d. D.W. Griffith
Film Editor: D.W. Griffith, Joseph Henabery, James Smith, Rose Smith, Raoul Walsh

Griffith's controversial, explicitly racist, but landmark American film masterpiece was remarkable for bringing together many new cinematic innovations and refinements, technical effects and artistic advancements, including a color sequence at the end. It had a major formative influence on future films and has had a recognized impact on film history and the development of film as art. Its pioneering technical work, often the work of Griffith's under-rated cameraman Billy Bitzer, included many techniques that are now standard features of films, but first used in this film.

Griffith brought all of his experience and techniques to this film from his earliest short films at Biograph, including the following:

  • definitive usage of the still-shot
  • many scenes innovatively filmed from many different and multiple angles to vary the shot for impact
  • the technique of the camera "iris" effect (expanding or contracting circular masks to either reveal and open up a scene, or close down and conceal a part of an image)
  • the use of parallel action and editing in a sequence
  • the effective use of total-screen close-ups to reveal intimate expressions
  • the use of flashbacks
  • seamless editing (masking one cut to the next matching frame)
  • the use of vignettes seen in "balloons" or "iris-shots" in one portion of a darkened screen
  • the use of lap dissolves to blend or switch from one image to another
  • high-angle shots and the abundant use of panoramic long shots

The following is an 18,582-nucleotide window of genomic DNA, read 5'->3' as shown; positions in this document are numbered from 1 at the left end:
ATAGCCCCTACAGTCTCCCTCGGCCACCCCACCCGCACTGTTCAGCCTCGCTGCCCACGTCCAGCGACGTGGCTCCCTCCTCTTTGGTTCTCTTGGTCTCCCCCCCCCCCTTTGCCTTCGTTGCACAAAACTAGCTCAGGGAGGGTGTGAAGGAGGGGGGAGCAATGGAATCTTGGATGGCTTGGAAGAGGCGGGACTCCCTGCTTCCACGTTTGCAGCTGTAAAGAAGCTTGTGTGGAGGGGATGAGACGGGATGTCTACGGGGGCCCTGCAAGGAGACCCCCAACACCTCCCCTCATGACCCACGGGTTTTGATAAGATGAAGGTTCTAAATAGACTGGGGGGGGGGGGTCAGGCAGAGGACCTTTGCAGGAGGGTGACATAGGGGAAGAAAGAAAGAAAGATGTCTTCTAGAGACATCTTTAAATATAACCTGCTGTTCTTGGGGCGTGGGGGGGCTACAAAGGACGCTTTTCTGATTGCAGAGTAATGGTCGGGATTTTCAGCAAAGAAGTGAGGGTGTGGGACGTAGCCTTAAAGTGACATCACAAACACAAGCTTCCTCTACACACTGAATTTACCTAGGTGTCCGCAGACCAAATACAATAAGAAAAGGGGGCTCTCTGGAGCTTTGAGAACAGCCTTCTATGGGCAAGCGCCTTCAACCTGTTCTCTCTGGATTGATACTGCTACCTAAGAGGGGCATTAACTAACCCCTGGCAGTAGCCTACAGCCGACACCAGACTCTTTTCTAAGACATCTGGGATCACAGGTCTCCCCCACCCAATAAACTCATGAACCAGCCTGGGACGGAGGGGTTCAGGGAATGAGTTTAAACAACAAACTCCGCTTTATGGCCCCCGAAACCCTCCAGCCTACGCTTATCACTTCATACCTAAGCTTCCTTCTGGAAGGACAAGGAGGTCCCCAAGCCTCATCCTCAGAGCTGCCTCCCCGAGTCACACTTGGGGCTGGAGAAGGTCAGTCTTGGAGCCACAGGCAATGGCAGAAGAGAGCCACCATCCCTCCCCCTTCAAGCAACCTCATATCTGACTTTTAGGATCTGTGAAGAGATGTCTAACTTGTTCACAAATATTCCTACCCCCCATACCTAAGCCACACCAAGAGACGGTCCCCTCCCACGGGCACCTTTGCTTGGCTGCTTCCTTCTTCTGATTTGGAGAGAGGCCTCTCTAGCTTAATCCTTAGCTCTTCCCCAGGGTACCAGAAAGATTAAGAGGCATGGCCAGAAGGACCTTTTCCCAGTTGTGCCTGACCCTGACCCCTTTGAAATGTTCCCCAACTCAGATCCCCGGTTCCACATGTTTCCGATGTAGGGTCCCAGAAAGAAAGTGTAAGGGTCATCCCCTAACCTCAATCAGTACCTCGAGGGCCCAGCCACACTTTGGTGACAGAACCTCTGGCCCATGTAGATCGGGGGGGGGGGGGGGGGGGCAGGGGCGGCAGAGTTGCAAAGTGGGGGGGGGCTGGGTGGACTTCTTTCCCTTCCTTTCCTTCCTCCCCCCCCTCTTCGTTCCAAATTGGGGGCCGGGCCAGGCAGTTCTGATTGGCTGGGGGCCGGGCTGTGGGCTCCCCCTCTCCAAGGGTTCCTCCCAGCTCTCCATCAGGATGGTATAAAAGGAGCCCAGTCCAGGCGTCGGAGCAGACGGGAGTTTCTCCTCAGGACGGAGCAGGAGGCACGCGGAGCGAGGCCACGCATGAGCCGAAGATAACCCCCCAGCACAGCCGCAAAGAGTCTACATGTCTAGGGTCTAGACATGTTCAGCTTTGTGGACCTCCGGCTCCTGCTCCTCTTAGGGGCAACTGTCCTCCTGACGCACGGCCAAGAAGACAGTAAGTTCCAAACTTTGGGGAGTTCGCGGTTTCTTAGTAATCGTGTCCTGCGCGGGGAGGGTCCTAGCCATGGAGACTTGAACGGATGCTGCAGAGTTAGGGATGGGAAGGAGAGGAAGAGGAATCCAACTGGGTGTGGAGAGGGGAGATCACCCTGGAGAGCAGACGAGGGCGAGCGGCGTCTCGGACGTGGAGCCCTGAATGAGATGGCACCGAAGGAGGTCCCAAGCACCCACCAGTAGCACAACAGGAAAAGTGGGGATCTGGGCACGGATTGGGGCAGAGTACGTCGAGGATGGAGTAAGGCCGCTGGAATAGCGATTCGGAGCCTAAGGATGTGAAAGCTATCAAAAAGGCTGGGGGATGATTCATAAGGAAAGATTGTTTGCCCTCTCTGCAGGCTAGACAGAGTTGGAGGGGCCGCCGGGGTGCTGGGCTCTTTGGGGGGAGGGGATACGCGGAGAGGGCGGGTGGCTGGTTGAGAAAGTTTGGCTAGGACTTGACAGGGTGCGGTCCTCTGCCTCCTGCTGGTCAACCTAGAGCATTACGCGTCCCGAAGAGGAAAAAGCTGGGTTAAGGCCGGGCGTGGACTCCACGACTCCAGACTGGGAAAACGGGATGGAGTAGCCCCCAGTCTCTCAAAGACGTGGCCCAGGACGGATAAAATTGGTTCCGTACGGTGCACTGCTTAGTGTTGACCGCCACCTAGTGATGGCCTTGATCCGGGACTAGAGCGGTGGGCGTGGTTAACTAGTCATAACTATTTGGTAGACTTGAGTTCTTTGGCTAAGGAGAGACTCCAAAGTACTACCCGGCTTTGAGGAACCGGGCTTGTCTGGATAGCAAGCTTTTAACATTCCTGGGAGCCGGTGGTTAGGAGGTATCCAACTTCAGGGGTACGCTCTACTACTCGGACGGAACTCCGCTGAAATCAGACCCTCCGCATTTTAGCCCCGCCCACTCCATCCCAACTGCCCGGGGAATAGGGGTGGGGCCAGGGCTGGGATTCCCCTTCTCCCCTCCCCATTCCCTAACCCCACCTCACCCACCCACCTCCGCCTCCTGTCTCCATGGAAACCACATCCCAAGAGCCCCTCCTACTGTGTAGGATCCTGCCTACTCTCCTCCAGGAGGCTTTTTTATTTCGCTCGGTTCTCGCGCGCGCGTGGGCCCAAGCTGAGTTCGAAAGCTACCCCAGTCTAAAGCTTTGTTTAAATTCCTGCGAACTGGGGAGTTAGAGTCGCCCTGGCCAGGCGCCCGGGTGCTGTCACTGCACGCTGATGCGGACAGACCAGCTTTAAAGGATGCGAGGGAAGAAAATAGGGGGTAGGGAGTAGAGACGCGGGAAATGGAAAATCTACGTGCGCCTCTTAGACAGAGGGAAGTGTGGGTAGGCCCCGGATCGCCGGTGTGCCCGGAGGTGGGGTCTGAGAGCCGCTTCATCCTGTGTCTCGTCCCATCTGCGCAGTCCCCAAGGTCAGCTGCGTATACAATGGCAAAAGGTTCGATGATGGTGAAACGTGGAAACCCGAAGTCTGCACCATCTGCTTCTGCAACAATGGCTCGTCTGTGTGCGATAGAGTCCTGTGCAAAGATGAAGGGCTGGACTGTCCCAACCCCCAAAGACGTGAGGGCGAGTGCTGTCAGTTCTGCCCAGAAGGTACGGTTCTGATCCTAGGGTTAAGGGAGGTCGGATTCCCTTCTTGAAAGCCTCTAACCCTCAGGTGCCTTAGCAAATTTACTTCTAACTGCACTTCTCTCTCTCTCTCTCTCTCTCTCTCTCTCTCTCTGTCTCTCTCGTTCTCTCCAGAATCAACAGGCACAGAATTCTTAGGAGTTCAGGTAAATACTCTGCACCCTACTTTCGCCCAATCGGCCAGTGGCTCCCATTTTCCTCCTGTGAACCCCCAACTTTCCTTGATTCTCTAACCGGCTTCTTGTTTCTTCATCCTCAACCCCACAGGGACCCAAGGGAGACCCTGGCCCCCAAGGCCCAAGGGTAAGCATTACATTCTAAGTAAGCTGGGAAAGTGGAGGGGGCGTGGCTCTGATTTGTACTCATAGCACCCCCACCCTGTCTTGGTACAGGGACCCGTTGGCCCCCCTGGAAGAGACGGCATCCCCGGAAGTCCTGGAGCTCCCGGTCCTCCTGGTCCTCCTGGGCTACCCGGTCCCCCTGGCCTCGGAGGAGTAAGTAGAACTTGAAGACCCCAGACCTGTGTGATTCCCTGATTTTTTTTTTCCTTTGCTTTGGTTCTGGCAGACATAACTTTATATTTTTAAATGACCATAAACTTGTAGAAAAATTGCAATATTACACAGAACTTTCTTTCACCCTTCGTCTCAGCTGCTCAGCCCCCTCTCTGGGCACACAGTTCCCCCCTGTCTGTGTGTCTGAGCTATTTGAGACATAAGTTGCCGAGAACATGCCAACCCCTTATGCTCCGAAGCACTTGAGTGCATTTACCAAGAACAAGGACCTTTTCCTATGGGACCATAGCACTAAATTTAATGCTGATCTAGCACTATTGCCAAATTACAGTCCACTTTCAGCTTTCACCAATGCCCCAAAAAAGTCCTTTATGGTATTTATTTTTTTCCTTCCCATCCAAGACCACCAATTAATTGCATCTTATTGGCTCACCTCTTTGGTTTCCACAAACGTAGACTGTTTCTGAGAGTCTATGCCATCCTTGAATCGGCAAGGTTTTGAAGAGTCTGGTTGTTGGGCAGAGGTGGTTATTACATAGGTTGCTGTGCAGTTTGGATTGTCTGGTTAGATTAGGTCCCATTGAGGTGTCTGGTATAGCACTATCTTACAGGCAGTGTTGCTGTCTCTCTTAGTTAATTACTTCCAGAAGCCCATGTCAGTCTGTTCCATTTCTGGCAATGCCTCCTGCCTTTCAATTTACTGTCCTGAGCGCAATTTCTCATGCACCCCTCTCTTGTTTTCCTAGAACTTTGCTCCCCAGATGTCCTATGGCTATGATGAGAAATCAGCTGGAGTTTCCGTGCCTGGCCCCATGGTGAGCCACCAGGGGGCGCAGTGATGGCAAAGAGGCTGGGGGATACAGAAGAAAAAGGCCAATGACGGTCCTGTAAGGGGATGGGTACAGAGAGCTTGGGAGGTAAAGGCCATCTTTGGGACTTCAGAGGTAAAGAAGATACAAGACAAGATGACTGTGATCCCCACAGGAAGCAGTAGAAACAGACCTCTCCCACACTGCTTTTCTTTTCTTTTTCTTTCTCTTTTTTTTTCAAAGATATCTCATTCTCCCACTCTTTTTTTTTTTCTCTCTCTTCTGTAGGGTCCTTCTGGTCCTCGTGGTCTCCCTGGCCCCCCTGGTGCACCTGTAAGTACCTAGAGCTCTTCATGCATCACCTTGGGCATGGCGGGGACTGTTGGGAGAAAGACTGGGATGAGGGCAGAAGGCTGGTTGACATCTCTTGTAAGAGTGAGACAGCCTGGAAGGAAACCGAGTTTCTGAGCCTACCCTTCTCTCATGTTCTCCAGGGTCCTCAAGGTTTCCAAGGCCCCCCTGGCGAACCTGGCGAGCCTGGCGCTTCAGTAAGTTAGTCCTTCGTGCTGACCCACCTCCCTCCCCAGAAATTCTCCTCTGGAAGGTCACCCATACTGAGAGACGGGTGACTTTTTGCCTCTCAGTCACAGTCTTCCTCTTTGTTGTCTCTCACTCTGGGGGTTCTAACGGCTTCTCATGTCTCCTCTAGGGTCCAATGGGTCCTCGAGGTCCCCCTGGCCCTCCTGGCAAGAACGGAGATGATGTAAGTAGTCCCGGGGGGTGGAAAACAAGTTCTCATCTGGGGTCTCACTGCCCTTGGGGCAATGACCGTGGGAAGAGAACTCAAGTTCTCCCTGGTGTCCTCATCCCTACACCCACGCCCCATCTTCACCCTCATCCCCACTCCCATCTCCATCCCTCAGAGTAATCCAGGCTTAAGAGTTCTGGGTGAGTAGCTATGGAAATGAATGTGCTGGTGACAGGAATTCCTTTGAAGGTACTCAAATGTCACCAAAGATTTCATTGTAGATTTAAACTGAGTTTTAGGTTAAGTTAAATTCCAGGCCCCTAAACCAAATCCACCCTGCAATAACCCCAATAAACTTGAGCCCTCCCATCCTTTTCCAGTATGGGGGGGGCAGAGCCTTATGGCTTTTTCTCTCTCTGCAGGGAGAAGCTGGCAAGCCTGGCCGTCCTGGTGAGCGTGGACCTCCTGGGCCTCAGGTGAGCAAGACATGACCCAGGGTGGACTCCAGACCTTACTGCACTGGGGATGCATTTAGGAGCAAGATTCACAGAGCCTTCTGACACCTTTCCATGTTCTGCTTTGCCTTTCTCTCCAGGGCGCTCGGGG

• impressive, splendidly-staged battle scenes with hundreds of extras
  • extensive cross-cutting between two scenes to create a montage-effect and generate excitement and suspense


Intolerance (1916) (aka Intolerance: Love's Struggle Throughout the Ages)

d. D.W. Griffith
Film Editor: D.W. Griffith, James Smith, Rose Smith (all uncredited)

Griffith's expensive, most ambitious silent film masterpiece was one of the milestones and landmarks in cinematic history. Many reviewers and film historians consider it the greatest film of the silent era; four widely separate, yet paralleled stories were set in different ages - and in the original print, each story was tinted with a different color. Interwoven into the 4 stories, spanning several hundreds of years and cultures, were themes of intolerance, man's inhumanity to man, hypocrisy, bigotry, religious hatred, persecution, discrimination and injustice achieved in all eras by entrenched political, social and religious systems.

The four historical periods were THE 'MODERN' STORY (A.D. 1914) in America, THE JUDAEAN STORY (A.D. 27) during Jesus' time in Jerusalem, THE FRENCH STORY (A.D. 1572) in Huguenot France, and THE BABYLONIAN STORY (539 B.C.) in the time of King Belshazzar.

In his radically non-linear, hybrid film, Griffith simultaneously cross-cut back and forth and interweaved the segments over great gaps of space and time - there were over 50 transitions between the segments. The symbolic bridging device that interconnected and linked together the various stories was the recurring cameo shot of Lillian Gish, his greatest star, as Eternal Motherhood. She endlessly and eternally rocked a cradle, accompanied by the title from Walt Whitman's poem Leaves of Grass: "Out of the Cradle Endlessly Rocking. Uniter of Here and Hereafter - Chanter of Sorrows and Joys."

Using cinematic methods ahead of their time and influencing a whole generation of future film-makers, he included a crane shot and spectacular crowd scenes and exterior sets (and live elephants!) for the fantastic Babylonian sequence.

The innovative finale was an overwhelming, rhythmic, conglomerate sequence which placed all four stories into a stirring, fast-moving and exciting climax - as the suspenseful drama began to conclude, the cross-cutting increased in tempo and rapidity with shorter and shorter segments of each tale flowing together.

All of the same cinematic tools that Griffith had used in The Birth of a Nation (1915) (see above) were present in this film too.









Best Film Editing Sequences
(chronological order)
Introduction | Part 1 | Part 2 | Part 3 | Part 4 | Part 5 | Part 6 | Part 7 | Part 8 | Part 9 | Part 10